Almost 900 jobs, including 560 posts “responsible for direct patient care”, are to be cut as part of a five year cost-cutting plan announced by the London Ambulance Service.
The service is facing cuts to its £281m budget and is “introducing a range of efficiency measures to reduce costs” including axing jobs. However bosses say an annual departure rate of around 300 employees per year means “the vast majority of reductions should come from natural wastage.”
In a statement the service vowed that “compulsory redundancies will be avoided wherever possible.”
LAS Chief Executive Peter Bradley said the service was “not immune to the financial pressures facing the NHS” and had to look at “all areas of our business” for potential savings.,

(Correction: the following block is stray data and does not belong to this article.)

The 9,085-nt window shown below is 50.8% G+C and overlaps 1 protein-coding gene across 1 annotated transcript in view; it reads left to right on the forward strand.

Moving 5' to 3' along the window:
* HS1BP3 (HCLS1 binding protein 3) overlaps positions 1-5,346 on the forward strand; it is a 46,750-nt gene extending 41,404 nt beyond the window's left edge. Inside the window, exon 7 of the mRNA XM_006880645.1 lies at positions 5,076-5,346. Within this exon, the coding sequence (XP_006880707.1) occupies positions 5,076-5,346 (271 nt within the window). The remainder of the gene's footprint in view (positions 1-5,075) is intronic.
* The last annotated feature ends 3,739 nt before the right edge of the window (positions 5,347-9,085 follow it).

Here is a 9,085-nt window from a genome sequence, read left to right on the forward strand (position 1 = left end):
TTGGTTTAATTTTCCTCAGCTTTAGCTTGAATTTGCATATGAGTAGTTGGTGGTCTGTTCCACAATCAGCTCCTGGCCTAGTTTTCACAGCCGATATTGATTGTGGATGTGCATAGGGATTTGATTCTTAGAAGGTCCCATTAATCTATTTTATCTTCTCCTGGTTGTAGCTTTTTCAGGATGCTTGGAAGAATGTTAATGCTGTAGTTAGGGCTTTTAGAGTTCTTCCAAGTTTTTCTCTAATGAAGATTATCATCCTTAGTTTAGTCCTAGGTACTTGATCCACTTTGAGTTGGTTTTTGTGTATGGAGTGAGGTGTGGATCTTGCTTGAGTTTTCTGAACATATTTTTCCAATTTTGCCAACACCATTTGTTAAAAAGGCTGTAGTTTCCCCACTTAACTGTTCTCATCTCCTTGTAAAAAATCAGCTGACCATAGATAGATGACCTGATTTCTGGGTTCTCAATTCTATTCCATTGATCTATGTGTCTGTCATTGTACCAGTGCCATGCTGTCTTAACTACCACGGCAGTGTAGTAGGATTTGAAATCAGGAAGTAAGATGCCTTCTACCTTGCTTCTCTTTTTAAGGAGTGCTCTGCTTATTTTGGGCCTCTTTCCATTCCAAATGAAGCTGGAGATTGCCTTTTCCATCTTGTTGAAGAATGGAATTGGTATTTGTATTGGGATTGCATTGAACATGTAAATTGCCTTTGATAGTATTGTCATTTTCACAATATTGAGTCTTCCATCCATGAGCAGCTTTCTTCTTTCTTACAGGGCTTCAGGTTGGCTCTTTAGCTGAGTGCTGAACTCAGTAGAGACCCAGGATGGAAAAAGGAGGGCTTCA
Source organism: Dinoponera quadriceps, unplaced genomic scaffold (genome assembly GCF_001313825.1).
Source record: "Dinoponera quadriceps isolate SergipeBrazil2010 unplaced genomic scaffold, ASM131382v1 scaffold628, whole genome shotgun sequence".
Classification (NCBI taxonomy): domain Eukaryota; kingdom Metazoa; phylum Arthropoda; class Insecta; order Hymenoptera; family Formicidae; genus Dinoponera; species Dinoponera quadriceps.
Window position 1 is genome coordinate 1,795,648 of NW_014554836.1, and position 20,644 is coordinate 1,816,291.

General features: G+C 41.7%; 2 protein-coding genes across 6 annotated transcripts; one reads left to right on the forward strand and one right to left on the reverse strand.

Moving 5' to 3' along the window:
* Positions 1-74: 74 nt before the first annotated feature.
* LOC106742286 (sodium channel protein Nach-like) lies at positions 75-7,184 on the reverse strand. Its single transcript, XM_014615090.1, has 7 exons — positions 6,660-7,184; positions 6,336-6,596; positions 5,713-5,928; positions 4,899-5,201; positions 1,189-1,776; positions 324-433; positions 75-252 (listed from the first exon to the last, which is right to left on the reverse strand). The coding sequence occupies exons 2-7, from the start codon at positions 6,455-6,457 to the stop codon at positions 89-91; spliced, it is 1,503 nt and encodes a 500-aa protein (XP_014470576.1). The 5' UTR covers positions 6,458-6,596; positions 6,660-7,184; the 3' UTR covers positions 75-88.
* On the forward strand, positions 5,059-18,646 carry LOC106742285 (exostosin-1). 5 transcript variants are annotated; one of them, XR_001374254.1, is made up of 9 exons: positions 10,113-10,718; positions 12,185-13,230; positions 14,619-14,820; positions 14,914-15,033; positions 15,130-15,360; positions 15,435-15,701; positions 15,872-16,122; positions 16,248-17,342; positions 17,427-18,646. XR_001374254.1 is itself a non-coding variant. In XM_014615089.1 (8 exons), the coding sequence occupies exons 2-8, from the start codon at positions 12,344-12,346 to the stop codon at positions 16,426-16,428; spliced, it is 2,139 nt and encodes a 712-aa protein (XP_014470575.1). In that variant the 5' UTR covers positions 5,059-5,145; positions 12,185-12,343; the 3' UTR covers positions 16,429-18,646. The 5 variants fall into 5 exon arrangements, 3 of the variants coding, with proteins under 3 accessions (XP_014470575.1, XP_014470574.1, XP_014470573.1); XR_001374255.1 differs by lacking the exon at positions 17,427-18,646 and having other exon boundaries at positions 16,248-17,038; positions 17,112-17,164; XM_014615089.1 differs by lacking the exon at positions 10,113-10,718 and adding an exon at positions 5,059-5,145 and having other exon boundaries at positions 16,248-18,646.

Bradley added: “with nearly 80 per cent of our budget spent on staff costs it would be impossible to make the savings required without removing posts.
“We are confident that the large majority of posts can be reduced by not filling vacancies.”
The service has previously said it has seen 999 call levels increase by almost a third in recent years.
There have been calls for the service, which is operated by a standalone NHS trust, to come under the control of City Hall, making it accountable to the Mayor who already has input into the capital’s Police and Fire services.